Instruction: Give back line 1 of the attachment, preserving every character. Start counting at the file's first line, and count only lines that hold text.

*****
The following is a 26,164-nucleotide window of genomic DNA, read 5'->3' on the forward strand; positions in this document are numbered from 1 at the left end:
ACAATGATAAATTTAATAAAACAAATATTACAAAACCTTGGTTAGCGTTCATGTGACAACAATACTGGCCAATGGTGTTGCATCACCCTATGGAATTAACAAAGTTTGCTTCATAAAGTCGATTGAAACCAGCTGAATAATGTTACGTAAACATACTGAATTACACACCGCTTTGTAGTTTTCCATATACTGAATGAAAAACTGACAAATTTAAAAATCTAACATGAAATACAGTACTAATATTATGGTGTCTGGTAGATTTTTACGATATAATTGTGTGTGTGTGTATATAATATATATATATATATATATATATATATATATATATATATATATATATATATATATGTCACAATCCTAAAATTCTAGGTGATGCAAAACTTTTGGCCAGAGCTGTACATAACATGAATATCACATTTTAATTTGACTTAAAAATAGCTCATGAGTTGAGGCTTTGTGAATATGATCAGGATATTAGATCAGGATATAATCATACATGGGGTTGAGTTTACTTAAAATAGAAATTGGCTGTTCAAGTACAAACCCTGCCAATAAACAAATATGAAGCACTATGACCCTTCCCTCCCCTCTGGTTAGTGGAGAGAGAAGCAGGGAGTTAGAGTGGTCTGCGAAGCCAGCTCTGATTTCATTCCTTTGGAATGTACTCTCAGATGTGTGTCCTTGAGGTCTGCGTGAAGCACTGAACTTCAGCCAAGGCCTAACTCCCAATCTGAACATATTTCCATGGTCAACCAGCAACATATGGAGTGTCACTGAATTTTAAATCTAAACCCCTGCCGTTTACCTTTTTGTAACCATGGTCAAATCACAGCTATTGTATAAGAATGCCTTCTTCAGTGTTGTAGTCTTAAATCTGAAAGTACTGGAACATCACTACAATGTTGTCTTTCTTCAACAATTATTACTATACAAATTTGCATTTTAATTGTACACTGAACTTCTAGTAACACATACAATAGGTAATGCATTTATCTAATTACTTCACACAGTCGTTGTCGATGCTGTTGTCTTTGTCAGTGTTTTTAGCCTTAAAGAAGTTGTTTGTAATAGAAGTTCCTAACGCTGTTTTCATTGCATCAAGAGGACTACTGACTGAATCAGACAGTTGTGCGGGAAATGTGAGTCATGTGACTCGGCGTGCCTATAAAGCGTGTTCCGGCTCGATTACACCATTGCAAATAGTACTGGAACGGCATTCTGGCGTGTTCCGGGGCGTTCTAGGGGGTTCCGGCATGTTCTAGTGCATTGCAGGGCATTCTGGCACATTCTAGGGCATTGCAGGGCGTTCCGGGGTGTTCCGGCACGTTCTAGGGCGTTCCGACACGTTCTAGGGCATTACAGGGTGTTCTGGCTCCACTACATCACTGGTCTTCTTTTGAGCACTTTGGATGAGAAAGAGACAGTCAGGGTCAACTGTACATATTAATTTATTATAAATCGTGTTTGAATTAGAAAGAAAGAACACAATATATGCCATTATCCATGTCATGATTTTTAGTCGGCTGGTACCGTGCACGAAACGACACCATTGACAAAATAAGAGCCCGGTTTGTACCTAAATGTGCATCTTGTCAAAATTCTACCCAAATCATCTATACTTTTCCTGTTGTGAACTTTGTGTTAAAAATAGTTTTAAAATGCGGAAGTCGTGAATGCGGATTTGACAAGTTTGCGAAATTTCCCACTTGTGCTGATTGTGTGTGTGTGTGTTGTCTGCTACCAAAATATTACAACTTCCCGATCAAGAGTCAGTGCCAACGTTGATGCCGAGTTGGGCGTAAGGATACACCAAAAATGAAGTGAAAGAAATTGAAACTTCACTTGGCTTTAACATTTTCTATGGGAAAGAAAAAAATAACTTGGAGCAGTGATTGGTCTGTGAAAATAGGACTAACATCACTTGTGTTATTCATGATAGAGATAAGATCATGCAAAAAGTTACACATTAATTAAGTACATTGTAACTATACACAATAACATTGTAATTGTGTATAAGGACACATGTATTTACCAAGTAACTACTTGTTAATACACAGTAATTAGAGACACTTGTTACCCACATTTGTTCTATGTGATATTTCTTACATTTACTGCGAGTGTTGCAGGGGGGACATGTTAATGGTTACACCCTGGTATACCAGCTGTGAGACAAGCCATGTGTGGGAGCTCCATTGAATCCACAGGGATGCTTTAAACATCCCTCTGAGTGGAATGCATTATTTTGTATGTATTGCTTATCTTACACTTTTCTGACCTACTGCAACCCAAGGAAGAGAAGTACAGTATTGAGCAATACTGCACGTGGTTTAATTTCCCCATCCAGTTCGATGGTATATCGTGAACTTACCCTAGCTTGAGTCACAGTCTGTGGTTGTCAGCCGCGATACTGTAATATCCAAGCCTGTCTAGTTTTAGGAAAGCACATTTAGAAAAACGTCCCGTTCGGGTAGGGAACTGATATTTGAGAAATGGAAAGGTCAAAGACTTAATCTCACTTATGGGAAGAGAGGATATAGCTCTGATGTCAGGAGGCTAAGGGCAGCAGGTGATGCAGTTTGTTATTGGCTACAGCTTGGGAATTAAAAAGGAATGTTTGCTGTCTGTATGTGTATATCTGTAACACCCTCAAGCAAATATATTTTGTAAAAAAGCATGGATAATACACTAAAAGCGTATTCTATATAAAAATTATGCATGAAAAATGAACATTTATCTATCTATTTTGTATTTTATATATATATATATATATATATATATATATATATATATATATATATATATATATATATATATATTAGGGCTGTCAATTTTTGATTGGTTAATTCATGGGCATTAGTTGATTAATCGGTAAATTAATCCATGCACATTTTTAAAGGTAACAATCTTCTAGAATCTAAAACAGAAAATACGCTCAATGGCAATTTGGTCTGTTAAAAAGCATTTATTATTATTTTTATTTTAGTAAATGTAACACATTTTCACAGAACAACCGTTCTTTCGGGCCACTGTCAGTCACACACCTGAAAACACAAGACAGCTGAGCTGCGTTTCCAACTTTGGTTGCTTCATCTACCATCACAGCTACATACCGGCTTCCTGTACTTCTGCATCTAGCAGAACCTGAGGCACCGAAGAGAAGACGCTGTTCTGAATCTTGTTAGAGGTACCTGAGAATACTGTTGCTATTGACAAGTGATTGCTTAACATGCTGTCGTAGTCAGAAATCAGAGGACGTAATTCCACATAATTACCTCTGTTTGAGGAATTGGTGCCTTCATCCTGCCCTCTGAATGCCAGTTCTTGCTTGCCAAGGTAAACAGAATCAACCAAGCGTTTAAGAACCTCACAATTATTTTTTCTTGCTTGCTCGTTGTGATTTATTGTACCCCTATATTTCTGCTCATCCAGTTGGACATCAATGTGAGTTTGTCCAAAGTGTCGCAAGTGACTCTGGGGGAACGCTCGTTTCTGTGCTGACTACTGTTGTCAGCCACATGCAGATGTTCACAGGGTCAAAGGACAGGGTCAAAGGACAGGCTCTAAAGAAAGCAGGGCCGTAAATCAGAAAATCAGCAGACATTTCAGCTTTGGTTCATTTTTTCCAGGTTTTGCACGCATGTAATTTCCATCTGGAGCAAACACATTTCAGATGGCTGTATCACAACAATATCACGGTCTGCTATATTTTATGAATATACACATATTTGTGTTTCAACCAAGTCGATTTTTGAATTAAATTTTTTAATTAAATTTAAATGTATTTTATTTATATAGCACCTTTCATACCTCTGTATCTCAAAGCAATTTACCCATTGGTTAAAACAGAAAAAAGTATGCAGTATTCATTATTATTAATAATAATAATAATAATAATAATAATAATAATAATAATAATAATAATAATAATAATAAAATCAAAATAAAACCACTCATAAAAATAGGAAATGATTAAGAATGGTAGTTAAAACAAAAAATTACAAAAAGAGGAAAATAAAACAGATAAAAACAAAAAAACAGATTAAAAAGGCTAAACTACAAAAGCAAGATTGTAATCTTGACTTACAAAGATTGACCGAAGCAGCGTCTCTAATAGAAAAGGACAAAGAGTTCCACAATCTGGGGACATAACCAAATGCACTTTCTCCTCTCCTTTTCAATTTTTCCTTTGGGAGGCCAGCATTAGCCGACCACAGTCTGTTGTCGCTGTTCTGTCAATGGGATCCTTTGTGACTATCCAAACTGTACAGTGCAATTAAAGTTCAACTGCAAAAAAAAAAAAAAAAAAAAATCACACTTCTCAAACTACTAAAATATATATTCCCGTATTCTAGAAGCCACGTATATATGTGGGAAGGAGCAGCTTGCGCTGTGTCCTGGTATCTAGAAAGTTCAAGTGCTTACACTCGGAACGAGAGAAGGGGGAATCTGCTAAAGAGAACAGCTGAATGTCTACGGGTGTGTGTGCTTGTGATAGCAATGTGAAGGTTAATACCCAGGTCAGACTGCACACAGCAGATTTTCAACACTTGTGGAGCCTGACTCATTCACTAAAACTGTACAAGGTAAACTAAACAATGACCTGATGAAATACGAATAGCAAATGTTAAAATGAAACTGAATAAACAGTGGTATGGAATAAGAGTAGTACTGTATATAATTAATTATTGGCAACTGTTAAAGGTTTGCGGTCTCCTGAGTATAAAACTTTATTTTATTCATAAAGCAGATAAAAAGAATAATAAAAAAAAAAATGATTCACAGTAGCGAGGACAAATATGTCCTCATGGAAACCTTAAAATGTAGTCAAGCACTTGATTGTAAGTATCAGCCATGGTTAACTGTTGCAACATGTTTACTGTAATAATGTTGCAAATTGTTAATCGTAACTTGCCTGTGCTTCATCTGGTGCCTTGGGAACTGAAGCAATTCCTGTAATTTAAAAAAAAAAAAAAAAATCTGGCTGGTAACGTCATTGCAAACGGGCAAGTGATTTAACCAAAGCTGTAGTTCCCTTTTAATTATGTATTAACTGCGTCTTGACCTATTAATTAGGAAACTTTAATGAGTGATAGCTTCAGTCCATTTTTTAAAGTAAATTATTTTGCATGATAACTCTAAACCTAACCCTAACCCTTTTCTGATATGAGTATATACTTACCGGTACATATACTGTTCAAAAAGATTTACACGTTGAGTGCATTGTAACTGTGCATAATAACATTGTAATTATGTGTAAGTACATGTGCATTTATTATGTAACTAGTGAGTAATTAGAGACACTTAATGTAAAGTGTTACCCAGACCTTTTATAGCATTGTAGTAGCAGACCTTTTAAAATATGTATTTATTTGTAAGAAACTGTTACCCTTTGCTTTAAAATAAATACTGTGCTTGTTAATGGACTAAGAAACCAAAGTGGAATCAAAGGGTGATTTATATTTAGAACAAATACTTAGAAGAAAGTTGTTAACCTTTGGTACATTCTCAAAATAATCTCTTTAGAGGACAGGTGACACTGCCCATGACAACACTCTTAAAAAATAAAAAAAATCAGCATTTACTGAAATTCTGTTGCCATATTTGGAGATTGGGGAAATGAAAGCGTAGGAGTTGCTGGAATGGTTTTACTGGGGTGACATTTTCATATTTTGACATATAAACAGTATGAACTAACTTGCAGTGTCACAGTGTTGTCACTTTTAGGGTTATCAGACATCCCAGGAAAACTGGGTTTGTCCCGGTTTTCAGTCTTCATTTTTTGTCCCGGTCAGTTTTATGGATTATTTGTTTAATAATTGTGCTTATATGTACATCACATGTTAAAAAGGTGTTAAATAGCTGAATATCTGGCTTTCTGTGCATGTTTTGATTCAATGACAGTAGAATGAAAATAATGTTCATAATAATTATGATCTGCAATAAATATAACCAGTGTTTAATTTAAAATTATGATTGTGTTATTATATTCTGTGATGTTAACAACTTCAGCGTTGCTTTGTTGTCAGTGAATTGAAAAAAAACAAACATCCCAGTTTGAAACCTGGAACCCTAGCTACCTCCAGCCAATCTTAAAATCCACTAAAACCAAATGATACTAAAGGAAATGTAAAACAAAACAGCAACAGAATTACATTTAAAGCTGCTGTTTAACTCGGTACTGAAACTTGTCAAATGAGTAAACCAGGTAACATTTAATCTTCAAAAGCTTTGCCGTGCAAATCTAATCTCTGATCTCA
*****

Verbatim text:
The following is a 26,164-nucleotide window of genomic DNA, read 5'->3' on the forward strand; positions in this document are numbered from 1 at the left end: